Expats who move to Oslo often find themselves in the financial and cultural center of the nation, often regarded as the metropolitan heart of Norway. Sharing a close proximity to the forests and hills, you get to explore the best of two worlds in the region.
There is a vast range of public transportation in Oslo and it is generally convenient for the travellers to use them in order to get around.
Tourists regularly use the metro, tram and bus networks. One of the most convenient aspects of this transport system is that whatever the means of travel, they are operated by the same regulating company, Ruter. Thus the ticketing system and fare for public transportation in Oslo is the same throughout, making it efficient to travel on one of the many transport networks.
You can also explore the beauty of Oslo by means of the ferry service that commutes between the Oslofjord Islands and Vippetangen Quay on the mainland. The express boat Princessin that departs from the pier at Aker Brygge will take you on a trip around Haoya, Langara, Ildjernet and Drobak.
Let us now explore the system of public transportation in Oslo in greater detail.
Local trains in Oslo
NSB, the state railway company in Norway is in charge of operating the local trains. There are a number of commuter lines in operation with the one between Drammen and Oslo being the most popular of the lot. This route travels via places such as Asker, Lysaker and Skoyen. A note of warning: be careful while travelling on this service especially during the rush-hours as the trains tend to get overcrowded.
For leisure travellers and commuters alike, the T-Bane or Subway network in Oslo is the most popular means of travel. Six lines, each numbered from one to six, are in operation and cover almost the entire city. There is a shared tunnel running through the city center where all of the lines converge. So whether you take a train from Toyen, Gronland, Jernbanetorget, Stortinget, Nationaltheatret or Majorstuen stations, the T-Bane service will eventually take you through the city center. Lines four and six also form a central ring along the north of the city center with Storo/Nydalen serving as the junction point.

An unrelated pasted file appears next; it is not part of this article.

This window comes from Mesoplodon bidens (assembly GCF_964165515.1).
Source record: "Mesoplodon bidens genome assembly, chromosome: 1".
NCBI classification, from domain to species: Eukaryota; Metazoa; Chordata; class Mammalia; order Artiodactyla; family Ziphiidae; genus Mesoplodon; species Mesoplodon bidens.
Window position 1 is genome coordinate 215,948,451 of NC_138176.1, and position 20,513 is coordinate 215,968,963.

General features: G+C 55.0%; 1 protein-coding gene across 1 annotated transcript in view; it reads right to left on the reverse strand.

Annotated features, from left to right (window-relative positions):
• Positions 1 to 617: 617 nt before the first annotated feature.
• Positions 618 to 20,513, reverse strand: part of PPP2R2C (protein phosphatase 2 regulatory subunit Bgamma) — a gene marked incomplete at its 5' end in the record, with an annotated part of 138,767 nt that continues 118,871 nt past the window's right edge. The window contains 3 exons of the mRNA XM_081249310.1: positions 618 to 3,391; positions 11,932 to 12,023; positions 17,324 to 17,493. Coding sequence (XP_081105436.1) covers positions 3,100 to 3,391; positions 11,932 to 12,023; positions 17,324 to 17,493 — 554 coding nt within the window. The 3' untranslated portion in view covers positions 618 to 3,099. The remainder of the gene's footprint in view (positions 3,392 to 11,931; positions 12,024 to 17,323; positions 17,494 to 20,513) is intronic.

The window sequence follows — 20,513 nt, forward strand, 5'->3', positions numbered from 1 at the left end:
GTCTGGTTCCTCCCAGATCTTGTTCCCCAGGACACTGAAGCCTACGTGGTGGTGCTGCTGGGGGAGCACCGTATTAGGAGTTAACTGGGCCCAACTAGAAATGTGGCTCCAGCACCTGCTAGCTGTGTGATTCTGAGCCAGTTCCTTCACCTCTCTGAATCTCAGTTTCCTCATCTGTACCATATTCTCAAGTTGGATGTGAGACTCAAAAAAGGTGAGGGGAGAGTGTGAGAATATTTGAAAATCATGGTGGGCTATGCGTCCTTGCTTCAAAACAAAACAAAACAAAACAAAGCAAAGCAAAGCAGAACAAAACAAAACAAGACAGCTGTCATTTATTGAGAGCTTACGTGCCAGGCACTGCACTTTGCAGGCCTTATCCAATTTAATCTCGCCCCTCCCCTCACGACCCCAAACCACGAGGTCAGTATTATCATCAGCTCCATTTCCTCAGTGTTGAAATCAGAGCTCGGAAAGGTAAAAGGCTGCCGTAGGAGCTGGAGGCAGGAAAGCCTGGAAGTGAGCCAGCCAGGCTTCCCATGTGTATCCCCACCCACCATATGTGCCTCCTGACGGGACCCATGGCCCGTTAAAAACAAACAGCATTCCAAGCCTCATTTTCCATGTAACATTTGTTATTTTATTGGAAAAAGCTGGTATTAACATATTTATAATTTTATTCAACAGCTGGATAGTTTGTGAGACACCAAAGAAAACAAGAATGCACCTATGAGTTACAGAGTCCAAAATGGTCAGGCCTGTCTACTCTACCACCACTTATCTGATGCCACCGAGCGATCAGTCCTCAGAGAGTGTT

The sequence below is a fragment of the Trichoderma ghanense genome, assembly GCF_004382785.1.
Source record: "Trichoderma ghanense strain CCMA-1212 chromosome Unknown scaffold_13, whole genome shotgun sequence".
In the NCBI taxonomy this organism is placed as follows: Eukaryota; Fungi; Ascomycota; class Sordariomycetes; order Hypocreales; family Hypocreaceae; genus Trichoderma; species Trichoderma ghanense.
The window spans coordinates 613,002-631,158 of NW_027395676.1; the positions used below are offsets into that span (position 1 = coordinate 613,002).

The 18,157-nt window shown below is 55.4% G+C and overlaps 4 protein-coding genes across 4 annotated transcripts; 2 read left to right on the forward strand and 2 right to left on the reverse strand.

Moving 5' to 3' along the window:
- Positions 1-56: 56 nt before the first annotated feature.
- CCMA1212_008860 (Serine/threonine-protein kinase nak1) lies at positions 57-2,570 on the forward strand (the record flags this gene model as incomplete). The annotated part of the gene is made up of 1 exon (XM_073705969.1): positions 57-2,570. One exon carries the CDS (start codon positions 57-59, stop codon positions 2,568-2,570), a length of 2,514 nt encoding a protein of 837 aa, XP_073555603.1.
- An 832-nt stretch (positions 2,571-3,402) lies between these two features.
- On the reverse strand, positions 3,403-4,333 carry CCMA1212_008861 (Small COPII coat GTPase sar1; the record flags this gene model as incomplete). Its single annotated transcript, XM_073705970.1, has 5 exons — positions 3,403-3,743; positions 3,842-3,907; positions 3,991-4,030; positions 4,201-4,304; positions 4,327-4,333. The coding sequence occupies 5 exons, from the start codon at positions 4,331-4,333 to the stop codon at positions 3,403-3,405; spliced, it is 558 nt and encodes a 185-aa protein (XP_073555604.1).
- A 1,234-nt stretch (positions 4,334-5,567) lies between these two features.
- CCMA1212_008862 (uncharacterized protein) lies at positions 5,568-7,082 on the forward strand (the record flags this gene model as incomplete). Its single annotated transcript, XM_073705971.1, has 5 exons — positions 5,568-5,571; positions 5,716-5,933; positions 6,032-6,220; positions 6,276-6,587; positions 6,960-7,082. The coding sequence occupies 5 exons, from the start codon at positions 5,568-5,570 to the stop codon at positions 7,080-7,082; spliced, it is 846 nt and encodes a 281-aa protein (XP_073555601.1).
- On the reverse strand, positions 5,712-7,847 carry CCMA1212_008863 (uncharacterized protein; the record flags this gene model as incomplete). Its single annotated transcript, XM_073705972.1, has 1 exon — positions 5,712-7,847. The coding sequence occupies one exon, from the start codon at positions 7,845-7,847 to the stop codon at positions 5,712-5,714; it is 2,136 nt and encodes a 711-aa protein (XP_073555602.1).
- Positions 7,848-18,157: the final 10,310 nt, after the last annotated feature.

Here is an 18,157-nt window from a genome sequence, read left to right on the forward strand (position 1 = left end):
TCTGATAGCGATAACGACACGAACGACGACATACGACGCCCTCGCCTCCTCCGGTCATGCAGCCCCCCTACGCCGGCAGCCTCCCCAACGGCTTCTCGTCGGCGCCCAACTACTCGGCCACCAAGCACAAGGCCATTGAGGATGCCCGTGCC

For the tourists, line one is the most popular means of transport to take them on to the National Ski Arena and Ski Jump at Holmenkollen. This line is also the easiest way to reach Nordmarka which is a popular hiking and skiing destination for the locals.
Trams in Oslo
The tram network- Trikken, as the Norwegians call it- is a slow and old transport system that takes you around the city of Oslo. Nevertheless, it serves as a critical link to a number of parts in the city. Among some of the popular tourist destinations that you can easily reach by tram are Grunerlokka, Aker Brygge, Bislett Stadion and the Vigeland Sculpture Park. Most of the attractions in the city center are also accessible on this old means of transport.
Public bus network in Oslo
There are two types of public buses that run in the city of Oslo. The local buses are marked in red and they criss-cross the city, providing travel links to all those regions that are not connected by any other means of public transportation. On the other hand, the regional buses are marked out in green color and they travel to further places in Norway with the Oslo bus station ideally being their place of origin.
Note that you can also take the green bus for travelling within the city limits, However, you will be required to enter through the front door, show your pass and let the driver know whether you wish to travel within the city limits or further beyond. For the red buses, there are no restrictions to be followed.
Passenger ferry service in Oslo
Even if you carry a Ruter ticket with you, it will be valid only a select number of passenger ferries and boats. These ferries normally serve the regions in Zone Number One, namely the islands of Langoyene, Gressholmen, Bleikoya, Nakholmen, Lindoya and Hovedoya. You will also find commuter ferries travelling from Oslo to Nessoden and numerous other towns that are further downstream of the Oslofjord. While all of the routes operate all year round there are some services such as the one on Line 94, operating between Langoyene and Oslo that is available only during summer months. The Norwegian Marine Service is in charge of operations for the ferry service.
Public Transportation is Oslo : Jernbanetorget, or the Central Station in Oslo is the region that experiences the highest volume of passenger traffic in the city. This is also the place that tourists must visit in order to gather further information on the various means of public transportation in Oslo and the special discounts on single and double journey ticket fares. The Trafikanten Central, housed under the big glass and metal clock tower near the railway station is the best place where you can source all of the required information. Be aware that since you are in a metropolis like any other, exercising your common sense is vital. Burglary and petty thefts are frequent occurrences on the public transport network in Oslo so take every possible precaution over the course of your travel.